Material on the great Egyptian and Mesopotamian civilizations of the ancient world is readily available, and their achievements are widely celebrated, but a no less complex and technologically sophisticated society centered in Pakistan and India gets little in the way of attention from science popularizers. Professor Wright is not that; she presents a picture of an archaeologist at work, giving her peers a report on the status of the investigations by her and others in the region. Even pitched to that audience, the prose is accessible enough that a careful reading by an "informed amateur" yields a wealth of information about a remarkable world. Portrayed is a group of city-states built on a "theme", or principle, of transforming (harmonically - as opposed to controlling and imposing change) their natural surroundings ("landscapes"). They built on a massive scale, traded with and administered vast geographic areas, produced artworks of a high order - and all apparently without a command structure headed by a king, pharaoh, or high priest. To the list of the great cities of ancient world - such as Thebes, Abydos and Ur - should be added the names Mehrgarh, Mohenjo-daro, Dholavira and especially Harappa.

What has been achieved by Professor Wright and her colleagues and peers in painting this portrait is all the more remarkable because it relies almost entirely on a careful parsing of the physical evidence: as yet, there is no Rosetta Stone to translate the Indus writing, which would make the task of interpretation much easier. As such, the physical archaeology is all that is available, and Professor Wright, while careful not to stretch the evidence into the realm of speculation, makes a solid scientific case that pushes hard on the boundaries of knowledge of this vanished civilization.
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7 of 9 people found the following review helpful By Jeff144 on February 9, 2010
Format: Paperback Verified Purchase
This book is an exceptionally detailed summary of the rise and decline of the ancient Indus civilization. As the author notes, ancient Indus cultures are less-well known than those of Egypt and Mesopotamia, for example, because the Indus script still cannot be read, and also because no elaborate tombs, full of massive and expensive grave goods have yet been found in ancient Indus settlements. This book, nonetheless, makes an excellent case that the Indus cultures not only belongs in the group of "great ancient civilizations," but offers exceptional comparative data for cross-cultural studies. Ancient Indus communities may not have had pyramids or ziggurats, but some of these cities included huge platforms made by transporting millions of cubic meters of sand and gravel--an investment of labor comparable to the monumental architecture of Mesopotamia and Egypt, given that the "urbanization" phase was much shorter in the Indus region. Even the specialist in cross-cultural studies of early cultural complexity can learn a great deal from this book. It includes the most recent data on many subjects, ranging from physical anthropological analyses of human remains to the numerous--largely unsuccesful--attempts to reconstruct the ancient national religion (assuming that there was one).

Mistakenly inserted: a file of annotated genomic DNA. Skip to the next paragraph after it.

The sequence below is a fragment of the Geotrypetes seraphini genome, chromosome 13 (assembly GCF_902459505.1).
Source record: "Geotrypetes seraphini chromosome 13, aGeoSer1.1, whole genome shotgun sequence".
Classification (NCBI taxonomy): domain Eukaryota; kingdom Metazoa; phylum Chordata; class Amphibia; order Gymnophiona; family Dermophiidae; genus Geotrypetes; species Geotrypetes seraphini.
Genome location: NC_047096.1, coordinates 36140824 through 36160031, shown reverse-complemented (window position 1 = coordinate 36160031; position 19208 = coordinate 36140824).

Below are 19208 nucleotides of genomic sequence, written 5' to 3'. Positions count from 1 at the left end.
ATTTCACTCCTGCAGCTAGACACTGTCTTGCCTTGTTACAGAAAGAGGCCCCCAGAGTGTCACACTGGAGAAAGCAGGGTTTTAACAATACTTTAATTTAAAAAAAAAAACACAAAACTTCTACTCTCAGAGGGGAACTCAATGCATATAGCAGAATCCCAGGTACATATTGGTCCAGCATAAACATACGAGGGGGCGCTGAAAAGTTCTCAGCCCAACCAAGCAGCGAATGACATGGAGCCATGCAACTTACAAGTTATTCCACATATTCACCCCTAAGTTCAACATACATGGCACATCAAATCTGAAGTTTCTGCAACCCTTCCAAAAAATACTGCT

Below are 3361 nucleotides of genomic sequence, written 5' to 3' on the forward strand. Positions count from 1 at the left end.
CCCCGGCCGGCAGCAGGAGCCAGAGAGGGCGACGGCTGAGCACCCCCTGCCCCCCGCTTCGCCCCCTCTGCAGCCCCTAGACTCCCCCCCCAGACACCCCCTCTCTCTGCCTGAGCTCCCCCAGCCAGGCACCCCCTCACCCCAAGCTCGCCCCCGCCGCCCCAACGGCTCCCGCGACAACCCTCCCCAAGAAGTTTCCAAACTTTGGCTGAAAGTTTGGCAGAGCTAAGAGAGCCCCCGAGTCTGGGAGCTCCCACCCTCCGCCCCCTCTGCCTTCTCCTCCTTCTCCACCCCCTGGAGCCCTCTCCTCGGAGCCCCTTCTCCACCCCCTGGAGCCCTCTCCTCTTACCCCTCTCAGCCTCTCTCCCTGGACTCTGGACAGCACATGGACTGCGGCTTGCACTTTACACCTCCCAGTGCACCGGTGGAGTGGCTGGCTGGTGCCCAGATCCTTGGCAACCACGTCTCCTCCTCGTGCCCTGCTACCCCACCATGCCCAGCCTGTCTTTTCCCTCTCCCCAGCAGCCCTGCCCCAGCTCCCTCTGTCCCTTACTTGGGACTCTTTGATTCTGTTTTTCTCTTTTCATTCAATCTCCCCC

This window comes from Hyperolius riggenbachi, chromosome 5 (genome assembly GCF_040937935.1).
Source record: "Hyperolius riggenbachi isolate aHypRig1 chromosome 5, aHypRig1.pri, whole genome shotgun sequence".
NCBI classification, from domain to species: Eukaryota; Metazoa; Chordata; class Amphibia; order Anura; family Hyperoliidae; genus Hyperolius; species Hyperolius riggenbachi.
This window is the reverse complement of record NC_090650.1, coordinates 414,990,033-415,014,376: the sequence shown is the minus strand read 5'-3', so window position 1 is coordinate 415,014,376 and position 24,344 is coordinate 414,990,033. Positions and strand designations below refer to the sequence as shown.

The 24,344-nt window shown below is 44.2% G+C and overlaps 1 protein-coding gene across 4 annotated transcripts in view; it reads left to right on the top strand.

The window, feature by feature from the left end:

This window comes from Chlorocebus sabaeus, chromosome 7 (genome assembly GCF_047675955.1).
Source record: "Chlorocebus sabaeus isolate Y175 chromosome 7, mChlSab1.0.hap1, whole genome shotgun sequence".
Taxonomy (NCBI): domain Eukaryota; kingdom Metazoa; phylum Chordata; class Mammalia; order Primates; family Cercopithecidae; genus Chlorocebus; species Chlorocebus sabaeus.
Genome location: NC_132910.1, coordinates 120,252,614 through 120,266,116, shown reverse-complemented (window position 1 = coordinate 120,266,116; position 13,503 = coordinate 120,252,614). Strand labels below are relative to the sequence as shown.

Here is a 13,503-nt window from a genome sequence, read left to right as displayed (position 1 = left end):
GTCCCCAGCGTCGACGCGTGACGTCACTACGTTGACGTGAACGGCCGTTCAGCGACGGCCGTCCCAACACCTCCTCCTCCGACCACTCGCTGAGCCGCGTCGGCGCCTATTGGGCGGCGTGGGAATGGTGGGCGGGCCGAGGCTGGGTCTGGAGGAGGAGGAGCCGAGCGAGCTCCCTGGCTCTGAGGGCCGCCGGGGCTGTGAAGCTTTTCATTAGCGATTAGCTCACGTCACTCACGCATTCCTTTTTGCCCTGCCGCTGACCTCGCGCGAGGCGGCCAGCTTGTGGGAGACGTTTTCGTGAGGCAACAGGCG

This book is written in straight-forward unadorned prose. There are some editorial and production errors, but these are out-weighed by the accuracy and detail provided about this massive and diverse material culture. The author discusses her theoretical orientation, and it resembles the "holistic" approach taken by Bruce Trigger and many others. Prof.
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10 of 15 people found the following review helpful By Larry N. Stout on January 27, 2010
Format: Paperback Verified Purchase
I assumed that this would be a first-rate book, being published by Cambridge University Press. I won't make such assumption again. Some very interesting information is collated here, but it is so smothered in drab, circumlocutory, repetitive, unnecessarily abstract, pedantic, vacant verbosity that it is hard and painful work to find something worth knowing. If the text were properly distilled by a skilled editor, it might well be a booklet, instead of a book. Even the section headings are exasperatingly verbose. We have here conspicuous ungrammatical expression, misspelled words, bad punctuation. The illustrations are scant and poor. Very poorly indexed. The typography is inelegant. I surmise that the typescript was published by Cambridge as received from the author. What a pity that this recent attempt to comprehend the fascinating Indus Civilization was not conceived, written, edited, and produced to higher standards.
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The Ancient Indus: Urbanism, Economy, and Society (Case Studies in Early Societies)